Here’s an example. When I married my wife, the pastor who conducted the ceremony never once asked me how I felt about marrying her. But he very definitely asked if I was willing to commit myself to her "for as long as you both shall live." Once my bride and I affirmed that commitment, the pastor pronounced us husband and wife. The foundation of our marriage relationship was not how we happened to be feeling, then or since, but the commitment we each made by an act of our will to one another and to God.

In the same way, when I make the heart decision to forgive, and set my will to no longer hold what someone did to me against them, God registers my forgiveness in heaven. And it doesn’t matter how I feel about it.

3. Pray the Prayer of Forgiveness

Once we make the decision to forgive, we need to take action to put that commitment into effect. Perhaps the most effective way to do that is to verbalize our forgiveness to the Lord.

Acts 7:59-60 And they stoned Stephen as he was calling on God and saying, "Lord Jesus, receive my spirit." 60 Then he knelt down and cried out with a loud voice, "Lord, do not charge them with this sin." And when he had said this, he fell asleep.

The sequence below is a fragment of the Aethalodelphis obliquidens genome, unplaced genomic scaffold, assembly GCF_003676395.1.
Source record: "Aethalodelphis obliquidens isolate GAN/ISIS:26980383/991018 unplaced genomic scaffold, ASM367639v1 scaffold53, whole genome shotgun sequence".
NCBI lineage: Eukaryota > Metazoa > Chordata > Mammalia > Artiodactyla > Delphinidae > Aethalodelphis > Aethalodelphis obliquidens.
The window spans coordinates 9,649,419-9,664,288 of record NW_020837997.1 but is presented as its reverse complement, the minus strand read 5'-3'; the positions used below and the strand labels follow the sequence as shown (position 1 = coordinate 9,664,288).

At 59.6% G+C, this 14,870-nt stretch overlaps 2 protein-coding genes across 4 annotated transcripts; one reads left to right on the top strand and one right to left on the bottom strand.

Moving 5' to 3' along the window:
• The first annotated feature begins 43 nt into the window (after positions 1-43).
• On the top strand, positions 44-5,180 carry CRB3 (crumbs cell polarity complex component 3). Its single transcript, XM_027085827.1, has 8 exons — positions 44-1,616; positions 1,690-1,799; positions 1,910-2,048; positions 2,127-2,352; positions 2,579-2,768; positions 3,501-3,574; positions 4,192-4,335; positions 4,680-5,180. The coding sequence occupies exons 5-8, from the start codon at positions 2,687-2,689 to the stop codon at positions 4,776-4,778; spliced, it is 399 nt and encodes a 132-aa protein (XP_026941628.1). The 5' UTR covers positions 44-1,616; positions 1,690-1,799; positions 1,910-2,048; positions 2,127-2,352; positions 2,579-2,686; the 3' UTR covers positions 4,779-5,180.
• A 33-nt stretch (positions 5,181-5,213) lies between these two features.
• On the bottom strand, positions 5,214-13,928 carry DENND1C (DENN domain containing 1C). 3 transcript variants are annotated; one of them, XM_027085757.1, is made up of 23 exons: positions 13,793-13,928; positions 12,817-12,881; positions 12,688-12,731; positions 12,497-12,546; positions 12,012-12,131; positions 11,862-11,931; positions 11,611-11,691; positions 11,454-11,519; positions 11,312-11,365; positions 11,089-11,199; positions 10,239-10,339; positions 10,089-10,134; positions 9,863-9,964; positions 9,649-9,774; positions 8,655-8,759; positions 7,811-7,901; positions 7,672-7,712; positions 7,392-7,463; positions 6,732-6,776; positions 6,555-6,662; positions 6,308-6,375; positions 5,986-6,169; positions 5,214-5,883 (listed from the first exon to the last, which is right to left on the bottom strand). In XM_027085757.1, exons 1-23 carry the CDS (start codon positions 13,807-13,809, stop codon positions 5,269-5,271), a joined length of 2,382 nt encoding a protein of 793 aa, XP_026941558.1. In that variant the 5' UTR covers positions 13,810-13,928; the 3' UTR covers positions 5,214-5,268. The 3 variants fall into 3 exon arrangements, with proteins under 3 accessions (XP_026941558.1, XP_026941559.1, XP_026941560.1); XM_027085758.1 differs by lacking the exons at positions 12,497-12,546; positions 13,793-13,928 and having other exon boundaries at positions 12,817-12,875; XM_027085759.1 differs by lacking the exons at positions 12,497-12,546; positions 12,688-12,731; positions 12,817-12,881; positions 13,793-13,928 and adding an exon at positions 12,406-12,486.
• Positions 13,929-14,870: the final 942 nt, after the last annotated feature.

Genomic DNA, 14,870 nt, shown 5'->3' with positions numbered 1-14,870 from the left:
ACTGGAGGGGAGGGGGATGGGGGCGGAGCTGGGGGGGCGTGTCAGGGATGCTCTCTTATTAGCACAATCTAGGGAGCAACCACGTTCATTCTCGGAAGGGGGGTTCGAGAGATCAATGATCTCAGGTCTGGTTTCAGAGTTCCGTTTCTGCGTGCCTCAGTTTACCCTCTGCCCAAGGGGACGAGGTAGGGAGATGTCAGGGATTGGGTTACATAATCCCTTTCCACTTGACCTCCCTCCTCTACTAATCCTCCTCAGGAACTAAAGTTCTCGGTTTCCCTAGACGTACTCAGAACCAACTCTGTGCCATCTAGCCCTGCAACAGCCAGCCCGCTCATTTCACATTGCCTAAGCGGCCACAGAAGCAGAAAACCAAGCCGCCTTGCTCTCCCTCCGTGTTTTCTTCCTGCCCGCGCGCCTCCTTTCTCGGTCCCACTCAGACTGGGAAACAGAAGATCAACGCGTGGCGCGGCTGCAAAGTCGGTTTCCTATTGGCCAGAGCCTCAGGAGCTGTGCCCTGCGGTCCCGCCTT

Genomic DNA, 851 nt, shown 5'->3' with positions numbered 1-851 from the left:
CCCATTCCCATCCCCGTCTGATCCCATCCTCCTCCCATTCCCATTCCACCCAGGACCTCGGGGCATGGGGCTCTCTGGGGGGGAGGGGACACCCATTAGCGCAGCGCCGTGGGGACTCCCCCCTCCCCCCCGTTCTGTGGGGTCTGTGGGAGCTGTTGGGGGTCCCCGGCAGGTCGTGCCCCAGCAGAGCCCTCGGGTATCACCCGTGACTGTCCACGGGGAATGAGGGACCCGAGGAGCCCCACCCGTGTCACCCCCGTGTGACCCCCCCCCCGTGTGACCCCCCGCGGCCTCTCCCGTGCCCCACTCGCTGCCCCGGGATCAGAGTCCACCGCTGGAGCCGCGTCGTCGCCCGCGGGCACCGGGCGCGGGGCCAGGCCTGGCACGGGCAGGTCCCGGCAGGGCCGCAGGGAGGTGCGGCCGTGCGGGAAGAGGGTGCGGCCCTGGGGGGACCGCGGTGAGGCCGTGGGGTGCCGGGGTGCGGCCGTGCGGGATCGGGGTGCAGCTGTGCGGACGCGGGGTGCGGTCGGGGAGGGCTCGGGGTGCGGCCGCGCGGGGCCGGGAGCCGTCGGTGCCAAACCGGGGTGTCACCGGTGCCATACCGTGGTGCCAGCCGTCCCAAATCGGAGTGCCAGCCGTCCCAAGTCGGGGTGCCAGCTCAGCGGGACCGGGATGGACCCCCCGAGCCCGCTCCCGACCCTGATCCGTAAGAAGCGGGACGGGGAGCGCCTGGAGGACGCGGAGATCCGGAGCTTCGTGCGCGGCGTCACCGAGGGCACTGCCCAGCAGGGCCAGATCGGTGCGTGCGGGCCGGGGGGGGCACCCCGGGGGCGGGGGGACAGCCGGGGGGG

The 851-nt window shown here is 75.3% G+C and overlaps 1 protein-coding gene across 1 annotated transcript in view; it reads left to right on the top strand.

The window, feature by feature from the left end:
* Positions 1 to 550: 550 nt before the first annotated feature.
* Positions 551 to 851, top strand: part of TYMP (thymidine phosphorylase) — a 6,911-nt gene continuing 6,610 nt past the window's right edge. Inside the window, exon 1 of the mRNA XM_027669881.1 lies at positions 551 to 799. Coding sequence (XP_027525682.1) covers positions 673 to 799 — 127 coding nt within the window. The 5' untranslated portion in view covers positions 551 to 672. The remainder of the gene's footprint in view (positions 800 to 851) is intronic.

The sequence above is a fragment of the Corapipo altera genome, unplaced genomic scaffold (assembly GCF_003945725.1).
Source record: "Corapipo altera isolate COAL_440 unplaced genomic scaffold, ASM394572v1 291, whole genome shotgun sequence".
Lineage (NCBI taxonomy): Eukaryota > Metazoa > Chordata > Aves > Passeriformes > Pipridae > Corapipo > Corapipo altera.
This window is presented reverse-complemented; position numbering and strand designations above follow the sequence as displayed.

When we declare to God our decision to forgive the person who hurt us, we recognize that it is primarily to Him that our commitment is made. In biblical terms, we establish a covenant of forgiveness with God, knowing His declaration that once such a covenant has been put into effect, it cannot be broken (Galatians 3:15).

From that point, our forgiveness of the offender is a spiritual reality. No matter how we might happen to be feeling about that person at any particular time, the fact that we have forgiven him or her means we will treat them as forgiven.

Do you usually handle your anger in a godly way?

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4. Ask God to Help You Deal With Your Angry Feelings

Realistically, it often takes time to really feel forgiveness, especially when the wound I’ve suffered is a deep one. But God is gracious. What I and many other believers have discovered is that when we make the heart commitment to forgive, God can bring our feelings into line with the reality of that forgiveness.

Proverbs 16:32 He who is slow to anger is better than the mighty, and he who rules his spirit than he who takes a city.